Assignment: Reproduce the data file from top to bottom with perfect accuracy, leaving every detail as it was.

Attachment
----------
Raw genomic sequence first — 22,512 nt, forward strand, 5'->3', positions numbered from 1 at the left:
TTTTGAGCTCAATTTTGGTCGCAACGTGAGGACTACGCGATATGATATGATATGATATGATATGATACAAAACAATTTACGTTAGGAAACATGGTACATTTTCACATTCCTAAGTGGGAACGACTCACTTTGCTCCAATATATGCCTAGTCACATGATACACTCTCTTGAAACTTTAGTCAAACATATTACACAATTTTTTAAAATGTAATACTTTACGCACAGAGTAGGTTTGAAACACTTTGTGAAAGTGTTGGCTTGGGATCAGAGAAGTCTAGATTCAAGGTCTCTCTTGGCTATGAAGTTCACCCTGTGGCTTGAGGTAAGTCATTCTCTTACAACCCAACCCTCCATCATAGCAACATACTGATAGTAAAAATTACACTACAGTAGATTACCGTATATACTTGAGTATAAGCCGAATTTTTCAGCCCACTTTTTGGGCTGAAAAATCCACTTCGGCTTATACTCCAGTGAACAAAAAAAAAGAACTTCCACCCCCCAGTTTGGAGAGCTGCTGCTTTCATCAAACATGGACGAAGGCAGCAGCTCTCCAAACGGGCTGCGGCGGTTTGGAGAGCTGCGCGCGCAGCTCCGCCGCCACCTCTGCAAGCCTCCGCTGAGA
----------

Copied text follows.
Raw genomic sequence first — 22,512 nt, forward strand, 5'->3', positions numbered from 1 at the left:
TTTTGAGCTCAATTTTGGTCGCAACGTGAGGACTACGCGATATGATATGATATGATATGATATGATACAAAACAATTTACGTTAGGAAACATGGTACATTTTCACATTCCTAAGTGGGAACGACTCACTTTGCTCCAATATATGCCTAGTCACATGATACACTCTCTTGAAACTTTAGTCAAACATATTACACAATTTTTTAAAATGTAATACTTTACGCACAGAGTAGGTTTGAAACACTTTGTGAAAGTGTTGGCTTGGGATCAGAGAAGTCTAGATTCAAGGTCTCTCTTGGCTATGAAGTTCACCCTGTGGCTTGAGGTAAGTCATTCTCTTACAACCCAACCCTCCATCATAGCAACATACTGATAGTAAAAATTACACTACAGTAGATTACCGTATATACTTGAGTATAAGCCGAATTTTTCAGCCCACTTTTTGGGCTGAAAAATCCACTTCGGCTTATACTCCAGTGAACAAAAAAAAAGAACTTCCACCCCCCAGTTTGGAGAGCTGCTGCTTTCATCAAACATGGACGAAGGCAGCAGCTCTCCAAACGGGCTGCGGCGGTTTGGAGAGCTGCGCGCGCAGCTCCGCCGCCACCTCTGCAAGCCTCCGCTGAGA